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Budget 2024 lowdown

Yesterday, the Chancellor announced his spring budget 2024.

As usual there is a lot to digest - so we’ll be looking at it through the lens of the small business owner, and distilling the key points as we see them.

With a general election looming later in 2024, the government are trying and put more money into the pockets of working people. However, not much of this money will make its way to small business owners.

Sit tight, here goes…

Employee National Insurance Contributions are reducing - again

National Insurance Contributions are again being cut. The main rate of Employee National Insurance is reducing by 2p in the pound, so from 10% to 8%, starting from 6th April 2024.

Combined with the 2p cut announced in the Autumn Statement 2023, a worker on a salary of £25,000 will save nearly £500 a year / £41 per month.

There are no changes to the amount of NI paid by the employer, it just means employees’ net pay on each payslip will increase slightly.

Self-employed National Insurance Contributions are also reducing - again

The government is also cutting a further 2p from the main rate of self-employed National Insurance starting 6th April 2024, on top of the 1p cut announced at Autumn Statement 2023.

This means that the main rate of Class 4 NICs for the self-employed will reduce from 9% to 6%.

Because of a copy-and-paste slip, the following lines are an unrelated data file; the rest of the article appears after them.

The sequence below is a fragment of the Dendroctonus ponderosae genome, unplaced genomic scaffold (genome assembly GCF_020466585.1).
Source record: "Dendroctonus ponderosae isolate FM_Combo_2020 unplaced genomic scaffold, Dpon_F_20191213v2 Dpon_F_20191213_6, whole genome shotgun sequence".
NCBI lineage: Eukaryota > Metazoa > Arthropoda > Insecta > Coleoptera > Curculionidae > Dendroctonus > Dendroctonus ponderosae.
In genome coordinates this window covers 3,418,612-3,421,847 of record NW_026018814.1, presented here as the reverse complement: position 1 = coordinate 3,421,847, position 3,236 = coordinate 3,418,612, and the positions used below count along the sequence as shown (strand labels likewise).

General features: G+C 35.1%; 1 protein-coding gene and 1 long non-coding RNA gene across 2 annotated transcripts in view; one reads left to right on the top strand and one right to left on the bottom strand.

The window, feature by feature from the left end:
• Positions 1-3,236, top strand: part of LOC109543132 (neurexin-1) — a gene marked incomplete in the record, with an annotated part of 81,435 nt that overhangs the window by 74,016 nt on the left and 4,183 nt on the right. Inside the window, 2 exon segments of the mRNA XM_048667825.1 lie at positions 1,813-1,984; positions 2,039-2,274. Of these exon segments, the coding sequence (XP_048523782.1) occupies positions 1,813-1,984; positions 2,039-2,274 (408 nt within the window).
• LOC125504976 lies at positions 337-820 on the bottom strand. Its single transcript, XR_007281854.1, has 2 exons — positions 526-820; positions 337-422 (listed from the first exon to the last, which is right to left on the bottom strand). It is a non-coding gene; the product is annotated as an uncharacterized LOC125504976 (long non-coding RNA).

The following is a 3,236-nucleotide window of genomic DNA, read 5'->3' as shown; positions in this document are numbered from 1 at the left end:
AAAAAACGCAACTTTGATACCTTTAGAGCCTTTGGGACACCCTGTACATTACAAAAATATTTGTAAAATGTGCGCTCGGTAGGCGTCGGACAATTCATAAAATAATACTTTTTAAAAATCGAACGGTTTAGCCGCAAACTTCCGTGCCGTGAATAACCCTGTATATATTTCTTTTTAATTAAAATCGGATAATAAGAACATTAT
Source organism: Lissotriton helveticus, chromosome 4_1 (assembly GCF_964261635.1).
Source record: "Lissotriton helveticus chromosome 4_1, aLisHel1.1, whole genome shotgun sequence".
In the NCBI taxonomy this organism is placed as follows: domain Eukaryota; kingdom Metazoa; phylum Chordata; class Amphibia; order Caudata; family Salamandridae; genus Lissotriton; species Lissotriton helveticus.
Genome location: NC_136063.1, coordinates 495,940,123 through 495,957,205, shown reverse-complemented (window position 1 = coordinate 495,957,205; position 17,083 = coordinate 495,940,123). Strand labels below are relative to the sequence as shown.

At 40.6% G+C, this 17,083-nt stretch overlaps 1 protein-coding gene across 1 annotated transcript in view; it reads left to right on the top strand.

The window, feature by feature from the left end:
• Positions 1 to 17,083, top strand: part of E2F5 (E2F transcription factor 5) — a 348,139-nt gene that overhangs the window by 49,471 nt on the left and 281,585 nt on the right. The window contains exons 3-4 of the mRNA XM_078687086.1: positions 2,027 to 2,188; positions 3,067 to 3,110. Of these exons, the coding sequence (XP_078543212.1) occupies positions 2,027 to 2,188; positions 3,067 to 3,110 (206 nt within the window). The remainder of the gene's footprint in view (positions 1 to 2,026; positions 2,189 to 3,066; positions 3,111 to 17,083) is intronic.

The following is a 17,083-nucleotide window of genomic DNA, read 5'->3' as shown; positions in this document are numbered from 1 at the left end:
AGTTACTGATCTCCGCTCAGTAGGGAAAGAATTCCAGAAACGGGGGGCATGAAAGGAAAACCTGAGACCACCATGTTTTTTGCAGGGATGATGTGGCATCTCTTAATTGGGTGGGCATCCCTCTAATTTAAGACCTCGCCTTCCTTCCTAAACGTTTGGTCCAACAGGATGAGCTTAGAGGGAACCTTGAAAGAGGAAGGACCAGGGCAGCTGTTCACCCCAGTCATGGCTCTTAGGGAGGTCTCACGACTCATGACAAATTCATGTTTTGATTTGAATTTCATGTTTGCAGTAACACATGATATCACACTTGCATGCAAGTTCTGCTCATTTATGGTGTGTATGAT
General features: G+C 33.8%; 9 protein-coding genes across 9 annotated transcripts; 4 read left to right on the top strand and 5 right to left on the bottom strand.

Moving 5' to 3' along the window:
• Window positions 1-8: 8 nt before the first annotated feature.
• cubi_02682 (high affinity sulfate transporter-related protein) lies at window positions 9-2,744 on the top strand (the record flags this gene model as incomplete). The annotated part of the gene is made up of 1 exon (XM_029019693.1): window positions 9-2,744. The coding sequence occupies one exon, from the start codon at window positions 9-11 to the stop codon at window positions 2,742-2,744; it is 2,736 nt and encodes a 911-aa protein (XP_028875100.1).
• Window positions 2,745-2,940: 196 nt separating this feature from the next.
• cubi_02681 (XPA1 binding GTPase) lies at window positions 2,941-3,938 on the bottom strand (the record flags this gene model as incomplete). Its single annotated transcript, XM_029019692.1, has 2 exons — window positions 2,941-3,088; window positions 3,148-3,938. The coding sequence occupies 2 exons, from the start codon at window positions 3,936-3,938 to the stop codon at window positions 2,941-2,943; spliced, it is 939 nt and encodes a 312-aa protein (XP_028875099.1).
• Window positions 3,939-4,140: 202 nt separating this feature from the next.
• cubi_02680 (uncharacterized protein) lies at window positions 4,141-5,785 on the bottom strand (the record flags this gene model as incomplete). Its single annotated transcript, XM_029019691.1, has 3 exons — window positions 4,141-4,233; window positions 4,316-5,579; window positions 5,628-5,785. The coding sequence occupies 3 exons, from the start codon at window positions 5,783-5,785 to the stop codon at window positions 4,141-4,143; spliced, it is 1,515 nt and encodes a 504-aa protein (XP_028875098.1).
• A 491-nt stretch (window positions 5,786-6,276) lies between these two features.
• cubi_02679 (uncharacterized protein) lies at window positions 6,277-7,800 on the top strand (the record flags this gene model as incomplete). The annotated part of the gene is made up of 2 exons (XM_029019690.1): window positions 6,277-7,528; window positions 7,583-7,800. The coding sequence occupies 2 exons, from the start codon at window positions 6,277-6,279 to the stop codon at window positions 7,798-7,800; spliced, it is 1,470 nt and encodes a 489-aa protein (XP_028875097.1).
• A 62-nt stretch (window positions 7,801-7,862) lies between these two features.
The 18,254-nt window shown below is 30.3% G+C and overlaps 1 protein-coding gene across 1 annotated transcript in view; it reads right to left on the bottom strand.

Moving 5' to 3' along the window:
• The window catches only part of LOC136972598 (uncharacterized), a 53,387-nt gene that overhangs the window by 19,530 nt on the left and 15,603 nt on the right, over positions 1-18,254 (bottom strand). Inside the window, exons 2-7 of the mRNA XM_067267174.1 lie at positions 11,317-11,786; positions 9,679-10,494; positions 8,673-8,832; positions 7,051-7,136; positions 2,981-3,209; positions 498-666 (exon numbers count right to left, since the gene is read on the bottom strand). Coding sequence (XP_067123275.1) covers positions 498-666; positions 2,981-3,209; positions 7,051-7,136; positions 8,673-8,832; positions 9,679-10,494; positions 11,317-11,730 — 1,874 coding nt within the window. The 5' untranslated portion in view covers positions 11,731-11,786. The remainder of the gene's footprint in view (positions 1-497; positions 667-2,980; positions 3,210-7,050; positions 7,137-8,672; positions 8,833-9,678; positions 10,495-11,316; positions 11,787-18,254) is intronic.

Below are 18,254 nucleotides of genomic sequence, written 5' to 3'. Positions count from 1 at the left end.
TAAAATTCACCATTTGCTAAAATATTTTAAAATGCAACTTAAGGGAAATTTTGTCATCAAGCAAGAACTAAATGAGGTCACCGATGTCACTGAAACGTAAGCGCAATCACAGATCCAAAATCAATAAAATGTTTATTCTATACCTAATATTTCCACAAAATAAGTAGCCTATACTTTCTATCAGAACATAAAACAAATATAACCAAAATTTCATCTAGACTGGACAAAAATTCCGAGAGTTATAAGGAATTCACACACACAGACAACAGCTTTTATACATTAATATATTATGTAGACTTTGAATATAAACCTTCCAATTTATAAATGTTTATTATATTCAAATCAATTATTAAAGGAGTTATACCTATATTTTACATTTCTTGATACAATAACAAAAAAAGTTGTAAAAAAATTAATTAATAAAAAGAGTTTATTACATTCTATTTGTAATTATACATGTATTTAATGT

Combined with the abolition of the requirement to pay Class 2, this will save an average self-employed person on £28,000, around £650 a year.

Changes to the Child Benefit Charge

Currently, a household with 2 parents, each earning £50,000 a year (total £100,000), still get to keep 100% of their Child Benefit payments.

But those with one parent earning over £50,000 will have some of the benefit withdrawn via their personal tax return / bill on a sliding scale, with all of it being withdrawn when income tops £60,000.

From 6th April 2024 the point at which child benefit will start to be withdrawn will increase to £60,000, and the top end of the scale where it will be taken away entirely will increase to £80,000 a year.

More importantly, the government is consulting on moving from being based on an individual’s salary to a system based on household income. This is expected to change in April 2026.

Again, more details when we have them!

The threshold for registering for VAT is going up to £90k

The point where businesses need to register for VAT is going up from £85,000 to £90,000.

This only affects businesses that aren’t registered for VAT already.

Wonder if this will affect the remarkable distribution of reported turnover of UK businesses, which seems to do strange things just below and just above the current £85k threshold:

Inflation has fallen and the economy is picking up

Inflation has more than halved to 4.0%, from its recent peak at 11.1%.

Good news for all small businesses that have felt the relentless pressure on their cost base over the last two years.

The OBR forecasts inflation will fall to its 2% target in Q2 2024, a year earlier than in their November 2023 forecast.

In 2023, the UK was pretty much in recession as GDP grew by 0.1%. Growth is now forecast to pick up from the first half of 2024 and the IMF is forecasting that the UK will have the third fastest cumulative growth in the G7 over the 2024-2028 period.